Just like we're hard-wired to love social networks (on- and offline) our brains are pattern recognition engines. They love to seek out ways of explaining, simplifying the massively complex universe we live in.
Tempting and satisfying to our psyches as generalisations are - we must be wary of slipping into them unquestioningly. When it comes to the web the complexity is more fascinating than convenience categorisation.
So when we see that MySpace is street and Facebook is more middle-class we don't just find it interesting: we love it. Of course we do, it explains a lot makes it all so simple.
But even the BBC article written about Danah Boyd's essay "Viewing American class divisions through Facebook and MySpace" begins to over-generalise straight off the bat (but hey, that's how news angles work). The headline announces: "Social sites announce class divide" a theme repeated elsewhere.
Skim the BBC article - as many will - and you will be left with the impression that college kids and professionals go to Facebook, while MySpace-dwellers are more likely to leave school and start work:
The research suggests those using Facebook come from wealthier homes and are more likely to attend college.
By contrast, MySpace users tend to get a job after finishing high school rather than continue their education.
The class divide notion is reinforced by the story - revisted by the Guardian - that the US Army recently banned MySpace (used mainly by soldiers) but not Facebook (used mainly by officers).
The truth is of course much more complex than that. A stock response of mine to the temptation to generalise about social networks is that you can't make assumptions about 170 million people (the number of people on MySpace): it's ridiculous and misleading. MySpace - and Facebook - is to big to be thought of as a single network or crowd: it is many networks and groups of course.
None of this post is intended to detract from Danah Boyd's brilliant insights into the different demographics using the two big social networks at the moment in her essay It's a dazzling analysis: she's spotted that teens are gravitating more to Facebook or MySpace based on socio-economic class. If you middle-class and college educated you're more likely to be signing up for Facebook (which used to be Harvard Uni-only site) :
The goodie two shoes, jocks, athletes, or other "good" kids are now going to Facebook. These kids tend to come from families who emphasize education and going to college. They are part of what we'd call hegemonic society. They are primarily white, but not exclusively. They are in honors classes, looking forward to the prom, and live in a world dictated by after school activities.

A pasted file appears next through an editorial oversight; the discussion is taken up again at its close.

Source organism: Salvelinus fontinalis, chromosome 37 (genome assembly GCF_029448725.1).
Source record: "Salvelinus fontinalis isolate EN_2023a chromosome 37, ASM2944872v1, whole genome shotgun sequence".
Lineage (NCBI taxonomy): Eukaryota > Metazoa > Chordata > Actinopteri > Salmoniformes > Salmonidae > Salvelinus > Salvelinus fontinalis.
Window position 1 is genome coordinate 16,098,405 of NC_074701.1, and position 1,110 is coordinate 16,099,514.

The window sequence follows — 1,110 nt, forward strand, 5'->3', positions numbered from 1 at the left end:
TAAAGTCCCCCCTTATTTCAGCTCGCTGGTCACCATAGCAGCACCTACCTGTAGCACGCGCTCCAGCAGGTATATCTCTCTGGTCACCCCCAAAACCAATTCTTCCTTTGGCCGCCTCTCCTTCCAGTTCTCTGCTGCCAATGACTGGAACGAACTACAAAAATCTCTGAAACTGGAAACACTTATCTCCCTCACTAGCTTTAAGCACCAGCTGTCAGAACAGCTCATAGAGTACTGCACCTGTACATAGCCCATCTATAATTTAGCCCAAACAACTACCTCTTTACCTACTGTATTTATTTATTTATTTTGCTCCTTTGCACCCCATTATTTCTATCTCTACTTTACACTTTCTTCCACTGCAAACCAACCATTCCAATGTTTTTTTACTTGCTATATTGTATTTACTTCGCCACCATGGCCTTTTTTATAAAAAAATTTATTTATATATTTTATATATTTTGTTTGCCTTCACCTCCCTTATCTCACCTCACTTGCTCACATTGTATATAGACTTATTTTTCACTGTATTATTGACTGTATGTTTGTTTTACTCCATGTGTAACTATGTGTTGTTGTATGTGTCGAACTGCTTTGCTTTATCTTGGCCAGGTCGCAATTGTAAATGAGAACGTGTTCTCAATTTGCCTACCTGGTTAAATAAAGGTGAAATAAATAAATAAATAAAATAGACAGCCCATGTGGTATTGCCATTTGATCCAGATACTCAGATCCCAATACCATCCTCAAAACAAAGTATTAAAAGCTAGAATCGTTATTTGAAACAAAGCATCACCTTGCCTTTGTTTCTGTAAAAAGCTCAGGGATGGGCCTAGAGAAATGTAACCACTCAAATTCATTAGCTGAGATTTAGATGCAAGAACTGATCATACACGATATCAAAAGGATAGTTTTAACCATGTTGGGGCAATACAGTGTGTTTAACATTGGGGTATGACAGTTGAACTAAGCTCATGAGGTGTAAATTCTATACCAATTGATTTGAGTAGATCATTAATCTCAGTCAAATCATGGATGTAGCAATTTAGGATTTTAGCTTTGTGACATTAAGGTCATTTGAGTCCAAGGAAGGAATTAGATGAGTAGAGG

MySpace is still home for Latino/Hispanic teens, immigrant teens, "burnouts," "alternative kids," "art fags," punks, emos, goths, gangstas, queer kids, and other kids who didn't play into the dominant high school popularity paradigm. These are kids whose parents didn't go to college, who are expected to get a job when they finish high school. These are the teens who plan to go into the military immediately after schools. Teens who are really into music or in a band are also on MySpace. MySpace has most of the kids who are socially ostracized at school because they are geeks, freaks, or queers.
And among the networks of MySpace users there are subcultures within subcultures, niches within niches:
While I'm using the term "subaltern teens" to lump together non-hegemonic teens, the lifestyle divisions amongst the subalterns are quite visible on MySpace through the aesthetic choices of the backgrounds. The aesthetics issue is also one of the forces that drives some longer-term users away from MySpace.
Not quite as simple as some of the headlines, but much more fascinating. Resist the simple answers: when it comes to people, to the way they behave and live, on the web and off it they're far to complicated to be segmented by three classes, eight ABC demographics - we're all far too complicated for traditional taxonomies.